By Dean Weingarten
Arizona – -(Ammoland.com)- On Wednesday, 5 August, 2015, an armed homeless man stopped a brutal assault on a teen-aged woman, then likely saved his own life in a dramatic gunfight. It occurred in Fresno County, California.
Deputies discovered there was a domestic disturbance nearby in the parking lot of Fresno Liquor (5596 E. Griffith Way). Two men in a white Lexus pulled up next to two women standing by the store. One of the men got out of the car and began to kick and punch one of the women, a 19-year-old. She was later determined to be the suspect’s ex-girlfriend. A 53-year-old homeless man who stays in the area, intervened by pepper spraying the suspect and then he ran away. The suspect tracked down the homeless man near the parking lot of a business named Illest Ink Tattoos (4077 N. Clovis Ave). The suspect fired several rounds at the man, striking him in the arm. The homeless man grabbed his registered handgun and returned fire, sending multiple rounds toward the suspect. It’s unknown if the suspect was hit. The suspect then drove away.
The suspect did not attack Deleon until after the ambulance had removed his ex-girlfriend from the scene; clearly a pre-meditated attack. The suspect’s Lexus was later found with several bullet holes, but the the unnamed ex remains at large at the last report.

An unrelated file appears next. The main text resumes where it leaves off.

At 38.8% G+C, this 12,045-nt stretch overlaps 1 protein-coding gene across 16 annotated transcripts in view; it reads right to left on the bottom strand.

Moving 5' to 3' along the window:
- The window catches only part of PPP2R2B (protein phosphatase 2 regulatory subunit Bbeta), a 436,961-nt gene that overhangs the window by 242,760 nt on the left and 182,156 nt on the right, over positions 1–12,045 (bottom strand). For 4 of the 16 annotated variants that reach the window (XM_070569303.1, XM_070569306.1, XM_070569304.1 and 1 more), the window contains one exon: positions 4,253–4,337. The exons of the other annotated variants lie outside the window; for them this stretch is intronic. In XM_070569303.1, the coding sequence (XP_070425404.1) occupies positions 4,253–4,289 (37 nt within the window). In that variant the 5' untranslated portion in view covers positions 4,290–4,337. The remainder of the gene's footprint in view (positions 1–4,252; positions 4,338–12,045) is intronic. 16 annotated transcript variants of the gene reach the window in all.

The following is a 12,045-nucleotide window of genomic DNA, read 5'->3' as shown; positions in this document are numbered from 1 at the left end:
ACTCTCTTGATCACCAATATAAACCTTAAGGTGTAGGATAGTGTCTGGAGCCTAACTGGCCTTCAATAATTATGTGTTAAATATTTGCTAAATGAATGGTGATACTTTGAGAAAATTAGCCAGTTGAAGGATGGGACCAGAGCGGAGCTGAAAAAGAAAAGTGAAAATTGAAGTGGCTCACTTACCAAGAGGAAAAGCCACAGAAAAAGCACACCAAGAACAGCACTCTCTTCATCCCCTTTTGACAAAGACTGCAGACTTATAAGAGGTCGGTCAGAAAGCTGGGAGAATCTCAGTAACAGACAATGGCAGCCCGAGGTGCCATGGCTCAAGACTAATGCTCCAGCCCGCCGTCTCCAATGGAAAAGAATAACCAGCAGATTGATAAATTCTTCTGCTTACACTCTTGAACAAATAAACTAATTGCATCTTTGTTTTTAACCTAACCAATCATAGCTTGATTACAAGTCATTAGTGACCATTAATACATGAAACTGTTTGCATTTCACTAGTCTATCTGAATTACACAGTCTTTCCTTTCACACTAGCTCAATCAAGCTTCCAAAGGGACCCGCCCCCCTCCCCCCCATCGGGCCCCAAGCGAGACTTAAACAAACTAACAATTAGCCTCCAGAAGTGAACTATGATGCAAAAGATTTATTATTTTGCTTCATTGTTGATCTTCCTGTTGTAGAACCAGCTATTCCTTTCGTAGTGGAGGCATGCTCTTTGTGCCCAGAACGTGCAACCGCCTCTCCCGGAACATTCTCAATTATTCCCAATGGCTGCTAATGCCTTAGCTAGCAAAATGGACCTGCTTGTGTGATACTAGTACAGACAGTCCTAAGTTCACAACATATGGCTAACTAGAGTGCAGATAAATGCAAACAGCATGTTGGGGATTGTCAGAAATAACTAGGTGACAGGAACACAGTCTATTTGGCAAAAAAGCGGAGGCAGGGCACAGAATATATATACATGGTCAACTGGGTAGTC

Several things stand out about this story. Just because someone is homeless, they should not have to be defenseless. Paul DeLeon, the homeless man in the story, had both pepper spray and a handgun. Living on the street is dangerous, but the vast majority of homeless people have histories of mental problems, or are substance abusers, or both, and are legally barred from firearm ownership.
The Fresno police deserve credit for congratulated Paul DeLeon on surviving the gunfight, and for not taking him into custody. Either they or the reporter felt obliged to say that it is usually better to call 911. Waiting for 911 in this case would have ended with a severely injured or dead woman. DeLeon had no time to call 911 while he was under fire. From abcnews.go.com:
Deputies have a good idea of who the suspect is, but they did not publicly identify him as of Friday afternoon, KGO reported, adding that they said DeLeon did a great job by intervening, but it’s usually better to call 911 to get help.
Fresno County issues the most concealed carry permits of any County in California, but even so, it is a daunting process to obtain one, with no guarantee of success. From the Fresno Sheriff’s department web site:
The applicant shall fill out every page in the packet, but shall not sign nor date any of the pages. Failure to complete the above mentioned portions of the application prior to coming to your scheduled appointment will result in a delay of processing your application.
Upon completion of the application, contact a member of the CCW unit at the Fresno County Sheriff’s Office at (559) 600-8515 Monday through Friday to schedule an appointment for an interview. Do Not mail this application back to the Sheriff’s Office. Please bring this application with you when you come in for your interview.